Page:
But the championship ramifications of that move indirectly did factor into how Hamlin raced winner Kevin Harvick, who had opened the door for a bump and run-style maneuver that Hamlin improperly executed on Elliott at Martinsville.
Hamlin declined to rough up Harvick, but it was as much about future considerations as past and current circumstances.
“I think not all people and not all drivers understand when you do have give and take, when you do get the respect of your competitors, you do get return,” the Joe Gibbs Racing driver told NBCSports.com in a phone interview Friday morning. “It’s deposits and withdrawals. Last week I put in a deposit. One of these days I’m going to need to take out a withdrawal.”
When it came to payback two years ago, Elliott exacted revenge two weeks later at ISM Raceway, which set the field for the title-deciding race. After Hamlin’s move effectively ensured the Hendrick Motorsports driver would miss the championship round at Homestead-Miami Speedway, Elliott banged into Hamlin, who suffered a flat tire from their contact and hit the wall in a title-ending crash.
Hamlin has no such history with Harvick and seems to be expecting more leeway if he needs to race hard against the Stewart-Haas Racing driver.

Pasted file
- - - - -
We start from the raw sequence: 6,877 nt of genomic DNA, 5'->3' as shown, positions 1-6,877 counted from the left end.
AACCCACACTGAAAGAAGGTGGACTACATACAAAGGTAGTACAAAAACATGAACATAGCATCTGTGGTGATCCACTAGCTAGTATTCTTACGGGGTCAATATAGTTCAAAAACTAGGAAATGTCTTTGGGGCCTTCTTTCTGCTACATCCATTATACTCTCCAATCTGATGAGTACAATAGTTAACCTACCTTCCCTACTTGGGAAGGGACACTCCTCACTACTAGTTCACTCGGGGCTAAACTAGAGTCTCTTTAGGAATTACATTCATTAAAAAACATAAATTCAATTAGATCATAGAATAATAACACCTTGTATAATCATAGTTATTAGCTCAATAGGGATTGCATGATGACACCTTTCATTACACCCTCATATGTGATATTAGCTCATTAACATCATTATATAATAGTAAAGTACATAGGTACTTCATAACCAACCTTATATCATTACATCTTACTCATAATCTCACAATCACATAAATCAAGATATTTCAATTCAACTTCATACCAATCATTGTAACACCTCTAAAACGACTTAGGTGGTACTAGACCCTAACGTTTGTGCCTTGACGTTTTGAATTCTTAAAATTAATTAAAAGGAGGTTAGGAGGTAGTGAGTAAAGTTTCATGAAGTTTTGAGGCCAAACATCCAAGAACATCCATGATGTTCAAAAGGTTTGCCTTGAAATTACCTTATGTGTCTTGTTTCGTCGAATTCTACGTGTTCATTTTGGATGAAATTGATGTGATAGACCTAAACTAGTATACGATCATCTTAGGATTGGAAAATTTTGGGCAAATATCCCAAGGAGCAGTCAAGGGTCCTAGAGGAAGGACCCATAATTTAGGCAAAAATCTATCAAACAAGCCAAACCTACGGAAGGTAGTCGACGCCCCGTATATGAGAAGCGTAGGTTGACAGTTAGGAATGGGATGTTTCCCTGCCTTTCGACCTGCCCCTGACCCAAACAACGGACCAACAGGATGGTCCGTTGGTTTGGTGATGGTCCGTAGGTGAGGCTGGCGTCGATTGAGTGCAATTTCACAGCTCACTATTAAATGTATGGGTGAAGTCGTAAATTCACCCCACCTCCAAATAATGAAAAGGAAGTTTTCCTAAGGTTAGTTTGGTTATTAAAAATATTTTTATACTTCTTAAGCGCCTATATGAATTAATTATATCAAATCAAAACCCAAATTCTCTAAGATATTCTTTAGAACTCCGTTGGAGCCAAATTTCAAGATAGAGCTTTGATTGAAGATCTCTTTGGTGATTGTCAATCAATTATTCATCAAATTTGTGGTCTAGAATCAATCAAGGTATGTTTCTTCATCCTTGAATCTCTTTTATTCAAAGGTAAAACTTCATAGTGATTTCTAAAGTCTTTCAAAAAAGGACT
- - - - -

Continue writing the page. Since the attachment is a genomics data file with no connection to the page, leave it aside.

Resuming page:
“I would think in Kevin’s mind, I’ve raced him pretty fairly,” Hamlin said during one of several interviews to promote FedEx Cares’ new campaign about distracted driving. “If anything when it comes to me and Kevin, the scales are not really tipped that evenly. I’ve gotten taken out by him quite a few times. I don’t know when I’ve ever taken him out.
“I think one time at Bristol, we got all pissed off at each other, but I had a blown tire which had nothing to do with him. He recognizes that he’s paid me favors here and there on the racetrack. In the 2016 Daytona 500 instead of trying to pass me, he just pushed me down the backstretch. I go on to win the race.”
It was Harvick who benefited Sunday with the victory that clinched a playoff berth. Hamlin already was in the playoffs by virtue of his two wins in 2019 (including the Daytona 500).
“Let’s put it all out there: It’s about winning a championship for me,” said Hamlin, who still is seeking his first championship in his 14th season in Cup. “I mean, I want to win the race. I want the five points, but I also want to win a championship. I didn’t necessarily lose the race, or lose an opportunity to win a championship last weekend.
“There’s a bigger picture to my goals. Things I need to accomplish. We’re going to put ourselves in that position again, and we’ll be a little bit more aggressive. I certainly believe that we’re running well enough we’re going to have more instances like that as the season moves on.”
Hamlin laughed about whether the incident with Elliott could have been a factor Sunday.
“Trust me when I’m running (Harvick) down, and I’m coming to the white there’s no way I’m thinking back to two years ago into Turn 1,” Hamlin said. “I’ve gotten asked, ‘What if (Harvick) had a win, would you be more aggressive?’ I never thought of any of that stuff. Sure, I think about it now that it’s over with, but when you’re in the race car, you’re not thinking about anything but what can I do right now.”